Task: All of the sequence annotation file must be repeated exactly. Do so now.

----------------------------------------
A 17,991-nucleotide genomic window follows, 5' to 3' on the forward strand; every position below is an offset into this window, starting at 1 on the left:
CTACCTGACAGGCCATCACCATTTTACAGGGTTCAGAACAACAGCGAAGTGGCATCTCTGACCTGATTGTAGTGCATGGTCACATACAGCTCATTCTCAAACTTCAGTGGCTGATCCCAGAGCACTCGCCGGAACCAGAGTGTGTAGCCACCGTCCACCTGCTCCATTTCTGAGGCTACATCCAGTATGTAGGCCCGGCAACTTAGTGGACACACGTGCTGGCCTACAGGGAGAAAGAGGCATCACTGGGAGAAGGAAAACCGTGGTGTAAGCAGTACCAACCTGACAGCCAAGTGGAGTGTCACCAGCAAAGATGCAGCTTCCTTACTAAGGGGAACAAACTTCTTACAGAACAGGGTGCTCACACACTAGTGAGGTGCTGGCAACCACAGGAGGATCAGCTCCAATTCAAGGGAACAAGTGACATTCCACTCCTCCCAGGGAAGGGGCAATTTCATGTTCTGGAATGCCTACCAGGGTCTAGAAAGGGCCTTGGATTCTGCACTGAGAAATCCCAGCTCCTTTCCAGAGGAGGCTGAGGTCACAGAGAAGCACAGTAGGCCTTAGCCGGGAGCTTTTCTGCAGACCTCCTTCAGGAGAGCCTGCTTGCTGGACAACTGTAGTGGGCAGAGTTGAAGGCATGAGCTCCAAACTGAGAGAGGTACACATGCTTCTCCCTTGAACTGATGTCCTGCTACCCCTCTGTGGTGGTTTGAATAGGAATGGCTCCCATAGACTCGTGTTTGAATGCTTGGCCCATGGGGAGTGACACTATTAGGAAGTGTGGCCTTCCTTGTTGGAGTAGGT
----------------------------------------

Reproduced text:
A 17,991-nucleotide genomic window follows, 5' to 3' on the forward strand; every position below is an offset into this window, starting at 1 on the left:
CTACCTGACAGGCCATCACCATTTTACAGGGTTCAGAACAACAGCGAAGTGGCATCTCTGACCTGATTGTAGTGCATGGTCACATACAGCTCATTCTCAAACTTCAGTGGCTGATCCCAGAGCACTCGCCGGAACCAGAGTGTGTAGCCACCGTCCACCTGCTCCATTTCTGAGGCTACATCCAGTATGTAGGCCCGGCAACTTAGTGGACACACGTGCTGGCCTACAGGGAGAAAGAGGCATCACTGGGAGAAGGAAAACCGTGGTGTAAGCAGTACCAACCTGACAGCCAAGTGGAGTGTCACCAGCAAAGATGCAGCTTCCTTACTAAGGGGAACAAACTTCTTACAGAACAGGGTGCTCACACACTAGTGAGGTGCTGGCAACCACAGGAGGATCAGCTCCAATTCAAGGGAACAAGTGACATTCCACTCCTCCCAGGGAAGGGGCAATTTCATGTTCTGGAATGCCTACCAGGGTCTAGAAAGGGCCTTGGATTCTGCACTGAGAAATCCCAGCTCCTTTCCAGAGGAGGCTGAGGTCACAGAGAAGCACAGTAGGCCTTAGCCGGGAGCTTTTCTGCAGACCTCCTTCAGGAGAGCCTGCTTGCTGGACAACTGTAGTGGGCAGAGTTGAAGGCATGAGCTCCAAACTGAGAGAGGTACACATGCTTCTCCCTTGAACTGATGTCCTGCTACCCCTCTGTGGTGGTTTGAATAGGAATGGCTCCCATAGACTCGTGTTTGAATGCTTGGCCCATGGGGAGTGACACTATTAGGAAGTGTGGCCTTCCTTGTTGGAGTAGGT